About three weeks ago I was feeling rather dry spiritually speaking. So I headed to a nearby bargain outlet to see if they had any good devotionals. They did. Two of them. One was "The Gift of Jesus," and the other the one I will quote from today called, "Streams in the Desert - Morning and Evening" by L. B. Cowman. It's an old classic, but it has been edited and updated in modern language by James Reimann, and expanded to two devotional entries per day -- bringing it to 670 devotional readings and just about 900 pages.
L. B. (Lettie Burd) Cowman was a tireless Christian worker. Born on March 3, 1870, she met her future husband, Charles Cowman, when she was 13 years of age, and married him six years later, on June 8, 1889. On February 1, 1901, the Cowmans left the United States to work as missionaries in Japan. The work in Japan grew and by 1903 two Bible Training Institutes had opened in Japan. These schools held classes during the day, and in the evening hosted evangelical services open to the public. Dozens flooded in nightly to hear the Gospel. At this time they (along with two other co-workers) started the OMS (Oriental Missionary Society).
Although they were making huge strides in their goals, Charles was not satisfied. This led to the start of the Great Village Campaign in 1913. His goal was for every person in Japan to hear the Gospel within the next five years. Teams of missionaries went to every town, village, and home throughout Japan, proclaiming the Gospel and distributing Bibles. When Charles’ health took a turn downward in 1917, he and Lettie were forced to return to America, they received news through the O.M.S. Standard in January 1918 that the Great Village Campaign was complete. About 60 million Japanese had heard the Gospel, with teams covering 161,000 square miles of the country. Charles’ health continued to decline, and as he suffered in pain Lettie also suffered, watching her husband slowly fade away. Yet it was during this time her best-selling devotional book, Streams in the Desert, was conceived. In September of 1924 Charles died. Their co-worker took over as president of OMS and died in 1928. It was then that Lettie took over the presidency of the OMS and held that position until 1949.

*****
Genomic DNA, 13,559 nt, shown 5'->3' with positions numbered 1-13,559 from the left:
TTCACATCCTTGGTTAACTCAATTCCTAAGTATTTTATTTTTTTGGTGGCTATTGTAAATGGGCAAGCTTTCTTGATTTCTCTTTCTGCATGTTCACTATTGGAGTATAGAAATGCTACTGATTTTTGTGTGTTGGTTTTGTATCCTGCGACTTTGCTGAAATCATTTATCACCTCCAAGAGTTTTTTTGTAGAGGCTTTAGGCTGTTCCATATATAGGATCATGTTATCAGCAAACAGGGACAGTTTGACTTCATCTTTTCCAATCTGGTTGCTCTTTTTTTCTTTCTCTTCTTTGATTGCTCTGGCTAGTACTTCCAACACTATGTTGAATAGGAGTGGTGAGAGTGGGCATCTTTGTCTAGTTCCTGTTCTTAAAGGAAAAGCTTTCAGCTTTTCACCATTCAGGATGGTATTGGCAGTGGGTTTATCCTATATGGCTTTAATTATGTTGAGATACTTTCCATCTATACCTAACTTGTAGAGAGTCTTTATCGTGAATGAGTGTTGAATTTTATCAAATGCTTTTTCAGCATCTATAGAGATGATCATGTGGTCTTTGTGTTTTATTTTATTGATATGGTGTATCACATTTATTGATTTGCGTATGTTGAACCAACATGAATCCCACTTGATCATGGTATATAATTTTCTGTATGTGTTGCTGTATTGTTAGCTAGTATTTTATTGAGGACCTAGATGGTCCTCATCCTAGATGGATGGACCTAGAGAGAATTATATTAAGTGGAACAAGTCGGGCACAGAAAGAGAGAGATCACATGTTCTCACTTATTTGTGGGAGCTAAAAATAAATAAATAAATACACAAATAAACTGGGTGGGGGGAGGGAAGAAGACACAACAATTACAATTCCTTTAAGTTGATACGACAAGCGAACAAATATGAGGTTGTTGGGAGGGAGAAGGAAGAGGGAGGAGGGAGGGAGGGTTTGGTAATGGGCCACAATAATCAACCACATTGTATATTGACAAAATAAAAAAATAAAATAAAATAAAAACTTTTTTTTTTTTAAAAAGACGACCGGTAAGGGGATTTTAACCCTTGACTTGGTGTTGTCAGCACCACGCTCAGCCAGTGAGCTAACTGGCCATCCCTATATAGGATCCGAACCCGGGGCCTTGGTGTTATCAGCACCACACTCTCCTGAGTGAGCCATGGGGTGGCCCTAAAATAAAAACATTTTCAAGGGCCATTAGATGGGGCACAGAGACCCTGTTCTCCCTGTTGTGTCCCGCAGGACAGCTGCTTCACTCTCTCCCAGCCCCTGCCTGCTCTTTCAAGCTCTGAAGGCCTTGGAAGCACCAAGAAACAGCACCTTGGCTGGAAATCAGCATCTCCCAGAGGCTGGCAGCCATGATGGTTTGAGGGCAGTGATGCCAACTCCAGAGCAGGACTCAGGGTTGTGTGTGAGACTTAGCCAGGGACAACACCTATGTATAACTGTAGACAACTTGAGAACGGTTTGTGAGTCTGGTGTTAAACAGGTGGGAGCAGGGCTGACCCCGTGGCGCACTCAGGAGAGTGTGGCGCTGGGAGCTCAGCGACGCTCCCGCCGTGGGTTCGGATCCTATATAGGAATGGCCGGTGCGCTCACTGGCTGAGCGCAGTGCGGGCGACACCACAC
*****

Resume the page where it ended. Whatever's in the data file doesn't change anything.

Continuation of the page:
Just as Charles felt such a strong calling to proclaim the Gospel to every individual in Japan, Lettie felt a similar call to distribute the Gospel to ALL nations. They had already been to Japan, Korea, and China, so they began to make plans to go to India, Africa, South America, Europe -- all the nations of the earth. In Europe, they expanded into countries such as Finland, Estonia, Latvia, Poland, and Czechoslovakia, a crusade which marked one of the last great evangelistic efforts in Europe before Nazi Germany took control. In Africa, Egypt was a country for which Lettie felt a great burden. In December 1941, a crusade began in Mexico, and over the course of five years, the total evangelical church membership there doubled. In 1943, the OMS entered South America, something Lettie never dreamed would happen. The right doors opened, and a Bible Training Institute began that year in Medellín, Colombia. She became ill in 1957 and died on Easter Sunday, April 17, 1960, at the ripe old age of 90. This selection is her devotion for the evening of July 19. Enjoy
Shall I not drink the cup the Father has given me? (John 18:11)
"To “drink the cup” was a greater thing than calming the seas or raising the dead. The prophets and apostles could do amazing miracles, but they did not always do the will of God and thereby suffered as a result. To do God's will when you know it will bring suffering is still the highest form of faith and the most glorious Christian achievement.